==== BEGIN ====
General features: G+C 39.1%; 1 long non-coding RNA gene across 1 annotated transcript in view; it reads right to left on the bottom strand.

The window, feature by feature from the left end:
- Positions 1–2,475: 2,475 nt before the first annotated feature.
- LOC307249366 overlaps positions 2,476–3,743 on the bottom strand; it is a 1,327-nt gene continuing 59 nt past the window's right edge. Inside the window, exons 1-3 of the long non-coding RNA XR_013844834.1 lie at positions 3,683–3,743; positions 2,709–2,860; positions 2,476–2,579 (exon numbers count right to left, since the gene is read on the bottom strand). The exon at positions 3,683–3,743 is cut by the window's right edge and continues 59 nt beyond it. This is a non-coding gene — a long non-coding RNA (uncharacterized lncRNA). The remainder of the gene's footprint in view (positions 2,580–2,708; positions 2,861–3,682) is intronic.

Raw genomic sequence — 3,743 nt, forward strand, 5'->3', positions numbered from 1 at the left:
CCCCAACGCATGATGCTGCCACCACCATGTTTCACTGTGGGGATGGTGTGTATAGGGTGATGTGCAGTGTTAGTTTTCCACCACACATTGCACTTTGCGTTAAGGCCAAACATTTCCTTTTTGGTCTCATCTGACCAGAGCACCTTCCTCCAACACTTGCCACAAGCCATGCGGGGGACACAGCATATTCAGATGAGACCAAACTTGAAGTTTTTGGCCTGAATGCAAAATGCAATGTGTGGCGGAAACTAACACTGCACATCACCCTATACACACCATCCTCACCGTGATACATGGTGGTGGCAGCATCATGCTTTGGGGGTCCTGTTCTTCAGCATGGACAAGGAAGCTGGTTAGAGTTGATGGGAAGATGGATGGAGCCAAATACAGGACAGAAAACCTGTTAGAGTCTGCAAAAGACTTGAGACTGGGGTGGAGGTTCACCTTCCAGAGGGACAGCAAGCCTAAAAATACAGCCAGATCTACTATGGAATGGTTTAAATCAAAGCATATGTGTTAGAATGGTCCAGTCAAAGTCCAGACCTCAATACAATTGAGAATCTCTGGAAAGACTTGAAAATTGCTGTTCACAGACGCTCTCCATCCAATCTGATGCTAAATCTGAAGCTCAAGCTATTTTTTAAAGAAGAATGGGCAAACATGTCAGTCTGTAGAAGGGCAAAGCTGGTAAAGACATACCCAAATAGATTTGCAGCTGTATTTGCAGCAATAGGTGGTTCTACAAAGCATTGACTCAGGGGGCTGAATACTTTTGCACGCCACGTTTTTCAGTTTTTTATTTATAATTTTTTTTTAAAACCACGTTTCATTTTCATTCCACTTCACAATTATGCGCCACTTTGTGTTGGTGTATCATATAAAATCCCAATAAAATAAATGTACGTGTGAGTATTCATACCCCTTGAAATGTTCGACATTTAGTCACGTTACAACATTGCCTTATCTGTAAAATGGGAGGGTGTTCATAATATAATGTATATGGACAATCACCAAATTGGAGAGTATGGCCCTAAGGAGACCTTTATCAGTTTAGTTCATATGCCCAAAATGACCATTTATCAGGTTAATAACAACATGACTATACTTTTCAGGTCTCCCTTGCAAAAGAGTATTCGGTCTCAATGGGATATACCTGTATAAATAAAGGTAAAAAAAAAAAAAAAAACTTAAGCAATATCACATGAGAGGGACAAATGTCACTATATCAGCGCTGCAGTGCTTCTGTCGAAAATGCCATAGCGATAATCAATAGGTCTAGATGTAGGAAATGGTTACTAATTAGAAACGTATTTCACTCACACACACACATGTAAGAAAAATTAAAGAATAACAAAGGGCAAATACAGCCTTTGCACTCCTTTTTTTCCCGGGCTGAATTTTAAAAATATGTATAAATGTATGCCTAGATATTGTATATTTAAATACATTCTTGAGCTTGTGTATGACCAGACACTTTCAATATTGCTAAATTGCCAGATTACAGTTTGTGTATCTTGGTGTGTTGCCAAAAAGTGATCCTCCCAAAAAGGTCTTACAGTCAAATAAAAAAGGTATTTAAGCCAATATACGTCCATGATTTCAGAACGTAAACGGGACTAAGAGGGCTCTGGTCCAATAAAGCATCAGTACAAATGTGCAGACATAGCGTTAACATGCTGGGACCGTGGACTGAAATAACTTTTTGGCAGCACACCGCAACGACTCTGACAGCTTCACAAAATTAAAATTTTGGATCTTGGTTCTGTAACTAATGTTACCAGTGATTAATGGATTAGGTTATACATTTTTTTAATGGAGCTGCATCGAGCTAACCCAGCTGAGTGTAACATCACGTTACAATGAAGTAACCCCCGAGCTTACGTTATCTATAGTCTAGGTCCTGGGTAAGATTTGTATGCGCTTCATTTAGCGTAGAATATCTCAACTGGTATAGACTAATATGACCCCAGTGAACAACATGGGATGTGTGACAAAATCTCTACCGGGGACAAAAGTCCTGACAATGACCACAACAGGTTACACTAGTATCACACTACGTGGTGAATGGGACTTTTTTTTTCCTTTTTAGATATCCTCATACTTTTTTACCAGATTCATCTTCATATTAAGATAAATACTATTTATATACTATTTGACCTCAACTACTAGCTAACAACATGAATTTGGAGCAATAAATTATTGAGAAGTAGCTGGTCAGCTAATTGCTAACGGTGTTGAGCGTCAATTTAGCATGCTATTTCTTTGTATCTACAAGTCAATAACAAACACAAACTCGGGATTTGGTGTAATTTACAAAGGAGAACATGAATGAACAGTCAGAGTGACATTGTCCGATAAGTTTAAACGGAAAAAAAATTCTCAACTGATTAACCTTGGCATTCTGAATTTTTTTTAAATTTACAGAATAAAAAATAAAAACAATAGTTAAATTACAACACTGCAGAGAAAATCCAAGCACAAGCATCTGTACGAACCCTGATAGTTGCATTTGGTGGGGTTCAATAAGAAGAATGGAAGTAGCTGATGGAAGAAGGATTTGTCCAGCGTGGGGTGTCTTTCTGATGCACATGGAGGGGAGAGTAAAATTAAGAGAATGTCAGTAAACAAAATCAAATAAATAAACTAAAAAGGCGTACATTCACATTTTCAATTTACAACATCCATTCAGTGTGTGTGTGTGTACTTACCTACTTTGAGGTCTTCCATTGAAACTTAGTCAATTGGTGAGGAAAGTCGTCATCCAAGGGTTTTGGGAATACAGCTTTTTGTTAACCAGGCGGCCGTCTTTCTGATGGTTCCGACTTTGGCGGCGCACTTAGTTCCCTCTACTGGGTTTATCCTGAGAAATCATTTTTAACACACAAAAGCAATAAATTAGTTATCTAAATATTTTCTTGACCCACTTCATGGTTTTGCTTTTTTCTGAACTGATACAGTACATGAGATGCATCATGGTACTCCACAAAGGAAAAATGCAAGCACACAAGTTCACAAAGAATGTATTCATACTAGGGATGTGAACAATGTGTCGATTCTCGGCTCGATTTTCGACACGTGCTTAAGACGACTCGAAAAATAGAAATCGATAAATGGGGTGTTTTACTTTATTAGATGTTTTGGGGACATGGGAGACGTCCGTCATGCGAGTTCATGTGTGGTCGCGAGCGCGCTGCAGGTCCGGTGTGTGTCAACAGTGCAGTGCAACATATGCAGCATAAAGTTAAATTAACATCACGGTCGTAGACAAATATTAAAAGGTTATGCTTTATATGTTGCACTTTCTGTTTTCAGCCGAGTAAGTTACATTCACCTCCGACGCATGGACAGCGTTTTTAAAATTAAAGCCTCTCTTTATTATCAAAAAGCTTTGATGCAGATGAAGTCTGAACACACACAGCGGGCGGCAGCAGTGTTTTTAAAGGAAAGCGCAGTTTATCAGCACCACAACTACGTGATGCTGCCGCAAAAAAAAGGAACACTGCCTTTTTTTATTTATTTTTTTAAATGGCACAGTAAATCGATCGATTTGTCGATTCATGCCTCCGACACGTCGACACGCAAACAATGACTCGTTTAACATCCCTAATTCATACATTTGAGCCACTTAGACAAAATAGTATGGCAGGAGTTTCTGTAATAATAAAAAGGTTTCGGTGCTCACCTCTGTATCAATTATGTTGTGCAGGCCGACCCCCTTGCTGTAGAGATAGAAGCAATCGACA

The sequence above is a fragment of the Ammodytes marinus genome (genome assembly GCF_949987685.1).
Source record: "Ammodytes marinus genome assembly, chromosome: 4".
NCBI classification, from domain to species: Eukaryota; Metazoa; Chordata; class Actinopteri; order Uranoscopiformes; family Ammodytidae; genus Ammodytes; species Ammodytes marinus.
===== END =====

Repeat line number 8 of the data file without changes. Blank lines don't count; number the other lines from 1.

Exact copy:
Source record: "Ammodytes marinus genome assembly, chromosome: 4".